TORONTO (Reuters) - The number of disciplinary cases in Canada’s main spy agency nearly quadrupled over six years to reach 26 in fiscal 2015, before dropping to 13 the following year, government data showed.
Just fewer than half of the incidents in the year ended on March 31, 2015, appeared to involve security issues, according to Canadian Security Intelligence Service data that Reuters obtained under access-to-information laws.
The data showed just seven disciplinary cases in fiscal 2009.
Canada’s ruling Liberals ran on an election platform last year to increase oversight of the country’s spy agencies and have said they plan to set up a parliamentary committee to do this.
Reuters obtained summaries of the 63 CSIS disciplinary cases in the last three of the government’s fiscal years. The files were redacted to the extent that some details were unclear or unavailable.
For fiscal 2015, at least 12 cases clearly involved security matters.
For the three years as a whole, there were 20. They include removing classified material from premises, bringing home “protected and secret” documents and sending classified information through “unsecure email.”
Another 20 cases involved human-resources issues, such as taking too many breaks, misuse of agency vehicles and taking too many unauthorized sick leaves.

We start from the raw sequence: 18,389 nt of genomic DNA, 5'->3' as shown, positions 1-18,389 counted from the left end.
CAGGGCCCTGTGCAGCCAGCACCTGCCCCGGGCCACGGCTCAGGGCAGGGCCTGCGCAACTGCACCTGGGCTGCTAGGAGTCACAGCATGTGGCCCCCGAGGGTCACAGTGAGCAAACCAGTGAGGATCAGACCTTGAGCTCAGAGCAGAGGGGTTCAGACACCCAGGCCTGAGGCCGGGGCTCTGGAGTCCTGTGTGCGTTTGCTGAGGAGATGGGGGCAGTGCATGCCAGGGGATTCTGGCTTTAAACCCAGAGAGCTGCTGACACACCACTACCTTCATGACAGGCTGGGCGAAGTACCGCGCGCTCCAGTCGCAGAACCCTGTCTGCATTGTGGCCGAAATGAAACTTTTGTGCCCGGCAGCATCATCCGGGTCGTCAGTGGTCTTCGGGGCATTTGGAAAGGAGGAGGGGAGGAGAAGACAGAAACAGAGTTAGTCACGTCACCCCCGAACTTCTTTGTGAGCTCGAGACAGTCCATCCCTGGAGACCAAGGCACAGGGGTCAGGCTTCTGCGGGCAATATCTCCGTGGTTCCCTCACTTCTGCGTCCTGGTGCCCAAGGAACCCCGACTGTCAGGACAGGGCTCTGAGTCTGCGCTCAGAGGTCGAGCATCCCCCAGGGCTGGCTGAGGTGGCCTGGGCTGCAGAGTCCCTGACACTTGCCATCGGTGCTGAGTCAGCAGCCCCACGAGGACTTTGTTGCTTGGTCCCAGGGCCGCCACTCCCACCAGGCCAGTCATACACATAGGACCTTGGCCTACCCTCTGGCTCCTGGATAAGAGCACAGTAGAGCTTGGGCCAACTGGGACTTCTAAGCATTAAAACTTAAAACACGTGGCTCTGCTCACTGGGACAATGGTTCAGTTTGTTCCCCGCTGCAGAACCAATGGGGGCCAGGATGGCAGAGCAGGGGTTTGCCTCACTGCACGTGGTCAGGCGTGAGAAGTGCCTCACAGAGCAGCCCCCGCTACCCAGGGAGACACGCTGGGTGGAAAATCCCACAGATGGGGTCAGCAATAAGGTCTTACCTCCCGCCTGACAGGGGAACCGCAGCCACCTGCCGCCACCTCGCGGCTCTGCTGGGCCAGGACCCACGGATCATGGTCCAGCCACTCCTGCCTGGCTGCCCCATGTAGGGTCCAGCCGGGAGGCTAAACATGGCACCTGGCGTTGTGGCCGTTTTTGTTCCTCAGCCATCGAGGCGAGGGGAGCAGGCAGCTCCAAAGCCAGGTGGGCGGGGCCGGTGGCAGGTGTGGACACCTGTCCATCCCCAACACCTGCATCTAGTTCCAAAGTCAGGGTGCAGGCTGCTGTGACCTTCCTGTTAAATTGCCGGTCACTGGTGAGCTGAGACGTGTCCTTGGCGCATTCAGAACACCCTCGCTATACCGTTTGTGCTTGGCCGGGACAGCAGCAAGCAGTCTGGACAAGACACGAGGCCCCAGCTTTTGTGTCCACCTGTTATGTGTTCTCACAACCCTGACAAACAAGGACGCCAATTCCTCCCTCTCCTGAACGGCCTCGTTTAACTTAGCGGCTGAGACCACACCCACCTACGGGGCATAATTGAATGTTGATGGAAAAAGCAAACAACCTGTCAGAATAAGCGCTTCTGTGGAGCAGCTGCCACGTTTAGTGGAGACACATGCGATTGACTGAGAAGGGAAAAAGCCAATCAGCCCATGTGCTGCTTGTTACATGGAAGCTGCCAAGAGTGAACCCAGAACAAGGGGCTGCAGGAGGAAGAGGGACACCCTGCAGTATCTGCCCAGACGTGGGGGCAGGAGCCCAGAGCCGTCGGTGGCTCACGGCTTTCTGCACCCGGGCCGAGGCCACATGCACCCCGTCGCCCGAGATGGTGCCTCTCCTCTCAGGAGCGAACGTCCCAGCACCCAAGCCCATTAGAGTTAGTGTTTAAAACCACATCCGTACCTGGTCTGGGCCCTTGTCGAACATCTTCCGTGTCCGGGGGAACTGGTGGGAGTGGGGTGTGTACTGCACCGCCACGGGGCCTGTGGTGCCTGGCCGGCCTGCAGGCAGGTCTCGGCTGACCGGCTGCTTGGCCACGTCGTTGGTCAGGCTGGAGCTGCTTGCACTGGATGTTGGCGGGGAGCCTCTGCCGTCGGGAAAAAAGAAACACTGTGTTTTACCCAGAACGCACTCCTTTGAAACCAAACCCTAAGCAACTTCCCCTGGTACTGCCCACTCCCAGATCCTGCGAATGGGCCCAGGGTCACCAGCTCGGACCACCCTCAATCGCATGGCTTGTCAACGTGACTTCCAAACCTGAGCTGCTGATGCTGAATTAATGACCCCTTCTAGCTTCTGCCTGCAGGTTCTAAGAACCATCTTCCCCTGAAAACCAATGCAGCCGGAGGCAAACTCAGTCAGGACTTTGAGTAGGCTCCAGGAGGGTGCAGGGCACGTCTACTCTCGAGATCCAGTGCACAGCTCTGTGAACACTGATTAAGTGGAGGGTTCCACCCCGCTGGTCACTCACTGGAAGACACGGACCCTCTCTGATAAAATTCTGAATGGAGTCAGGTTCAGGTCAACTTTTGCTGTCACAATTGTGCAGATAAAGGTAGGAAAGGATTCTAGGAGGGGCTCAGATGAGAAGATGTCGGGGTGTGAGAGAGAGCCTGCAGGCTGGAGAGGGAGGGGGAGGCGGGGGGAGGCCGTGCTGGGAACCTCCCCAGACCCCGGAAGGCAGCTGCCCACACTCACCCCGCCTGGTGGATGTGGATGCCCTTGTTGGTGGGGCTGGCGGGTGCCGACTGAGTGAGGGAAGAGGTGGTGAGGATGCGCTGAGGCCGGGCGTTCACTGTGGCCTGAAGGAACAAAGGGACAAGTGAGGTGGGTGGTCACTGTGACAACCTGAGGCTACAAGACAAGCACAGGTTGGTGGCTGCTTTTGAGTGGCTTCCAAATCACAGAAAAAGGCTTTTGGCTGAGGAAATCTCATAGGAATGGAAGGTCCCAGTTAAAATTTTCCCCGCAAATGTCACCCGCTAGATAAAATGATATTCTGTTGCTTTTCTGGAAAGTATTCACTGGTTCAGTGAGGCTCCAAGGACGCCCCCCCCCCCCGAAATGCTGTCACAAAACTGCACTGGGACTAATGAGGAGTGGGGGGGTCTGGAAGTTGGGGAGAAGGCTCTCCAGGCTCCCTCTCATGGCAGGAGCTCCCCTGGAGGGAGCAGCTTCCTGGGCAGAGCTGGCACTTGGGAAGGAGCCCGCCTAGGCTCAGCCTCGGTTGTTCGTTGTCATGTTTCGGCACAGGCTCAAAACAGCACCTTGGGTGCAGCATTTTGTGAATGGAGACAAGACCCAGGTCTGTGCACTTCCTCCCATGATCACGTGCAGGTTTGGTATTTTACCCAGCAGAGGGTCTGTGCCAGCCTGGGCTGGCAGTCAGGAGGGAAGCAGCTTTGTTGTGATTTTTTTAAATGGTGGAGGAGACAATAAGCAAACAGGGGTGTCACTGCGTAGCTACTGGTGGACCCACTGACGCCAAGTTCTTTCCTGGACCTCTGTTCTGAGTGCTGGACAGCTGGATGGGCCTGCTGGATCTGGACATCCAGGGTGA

The remaining case summaries were withheld or had nearly all of the information removed.
The CSIS invoked laws that allow withholding of information if releasing it would be “injurious” to international affairs, national defense or prevention of “hostile activities.”
A CSIS spokeswoman declined to provide more details on the cases, citing “national security and privacy,” and said only that the agency had “strict policies” and “strict disciplinary measures.”
“I can assure you that these breaches of policy did not have an operational impact,” she said.
The CSIS did not address follow-up questions on the matter.
Penalties in the incidents included oral reprimands for losing a laptop and “accidentally” removing classified material. In a more serious case, an employee was suspended for 20 days in a matter labeled only “misuse of computer systems - breach of security.”
CSIS also maintains a separate “harassment log” that details matters involving person-to-person interactions. The records showed at least four to six such cases annually over the last three years.
Editing by Lisa Von Ahn
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